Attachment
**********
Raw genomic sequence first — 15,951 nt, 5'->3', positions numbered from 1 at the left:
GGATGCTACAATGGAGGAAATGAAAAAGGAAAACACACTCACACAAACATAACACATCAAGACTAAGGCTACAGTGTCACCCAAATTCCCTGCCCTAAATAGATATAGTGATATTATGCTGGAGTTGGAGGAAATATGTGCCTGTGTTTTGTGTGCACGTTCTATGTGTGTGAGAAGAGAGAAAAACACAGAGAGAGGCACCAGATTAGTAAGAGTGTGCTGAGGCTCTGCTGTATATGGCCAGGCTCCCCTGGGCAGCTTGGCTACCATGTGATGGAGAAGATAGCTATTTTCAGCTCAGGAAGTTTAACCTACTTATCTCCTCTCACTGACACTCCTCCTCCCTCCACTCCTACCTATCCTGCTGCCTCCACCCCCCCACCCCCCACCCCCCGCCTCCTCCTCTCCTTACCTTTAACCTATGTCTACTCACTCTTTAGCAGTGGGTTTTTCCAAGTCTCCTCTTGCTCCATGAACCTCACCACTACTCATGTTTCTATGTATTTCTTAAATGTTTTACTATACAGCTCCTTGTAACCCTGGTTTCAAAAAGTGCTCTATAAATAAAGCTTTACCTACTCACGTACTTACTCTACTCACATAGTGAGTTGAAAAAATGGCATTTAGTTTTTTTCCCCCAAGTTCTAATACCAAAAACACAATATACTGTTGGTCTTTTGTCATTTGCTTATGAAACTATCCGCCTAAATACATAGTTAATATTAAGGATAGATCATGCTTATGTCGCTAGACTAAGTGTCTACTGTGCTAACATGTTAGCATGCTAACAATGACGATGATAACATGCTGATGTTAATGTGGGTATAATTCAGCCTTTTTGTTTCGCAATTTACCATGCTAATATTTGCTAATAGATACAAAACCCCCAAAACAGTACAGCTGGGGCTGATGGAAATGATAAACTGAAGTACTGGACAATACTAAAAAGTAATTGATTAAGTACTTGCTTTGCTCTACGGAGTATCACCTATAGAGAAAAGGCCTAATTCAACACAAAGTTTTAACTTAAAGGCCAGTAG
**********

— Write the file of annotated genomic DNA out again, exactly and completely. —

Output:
Raw genomic sequence first — 15,951 nt, 5'->3', positions numbered from 1 at the left:
GGATGCTACAATGGAGGAAATGAAAAAGGAAAACACACTCACACAAACATAACACATCAAGACTAAGGCTACAGTGTCACCCAAATTCCCTGCCCTAAATAGATATAGTGATATTATGCTGGAGTTGGAGGAAATATGTGCCTGTGTTTTGTGTGCACGTTCTATGTGTGTGAGAAGAGAGAAAAACACAGAGAGAGGCACCAGATTAGTAAGAGTGTGCTGAGGCTCTGCTGTATATGGCCAGGCTCCCCTGGGCAGCTTGGCTACCATGTGATGGAGAAGATAGCTATTTTCAGCTCAGGAAGTTTAACCTACTTATCTCCTCTCACTGACACTCCTCCTCCCTCCACTCCTACCTATCCTGCTGCCTCCACCCCCCCACCCCCCACCCCCCGCCTCCTCCTCTCCTTACCTTTAACCTATGTCTACTCACTCTTTAGCAGTGGGTTTTTCCAAGTCTCCTCTTGCTCCATGAACCTCACCACTACTCATGTTTCTATGTATTTCTTAAATGTTTTACTATACAGCTCCTTGTAACCCTGGTTTCAAAAAGTGCTCTATAAATAAAGCTTTACCTACTCACGTACTTACTCTACTCACATAGTGAGTTGAAAAAATGGCATTTAGTTTTTTTCCCCCAAGTTCTAATACCAAAAACACAATATACTGTTGGTCTTTTGTCATTTGCTTATGAAACTATCCGCCTAAATACATAGTTAATATTAAGGATAGATCATGCTTATGTCGCTAGACTAAGTGTCTACTGTGCTAACATGTTAGCATGCTAACAATGACGATGATAACATGCTGATGTTAATGTGGGTATAATTCAGCCTTTTTGTTTCGCAATTTACCATGCTAATATTTGCTAATAGATACAAAACCCCCAAAACAGTACAGCTGGGGCTGATGGAAATGATAAACTGAAGTACTGGACAATACTAAAAAGTAATTGATTAAGTACTTGCTTTGCTCTACGGAGTATCACCTATAGAGAAAAGGCCTAATTCAACACAAAGTTTTAACTTAAAGGCCAGTAG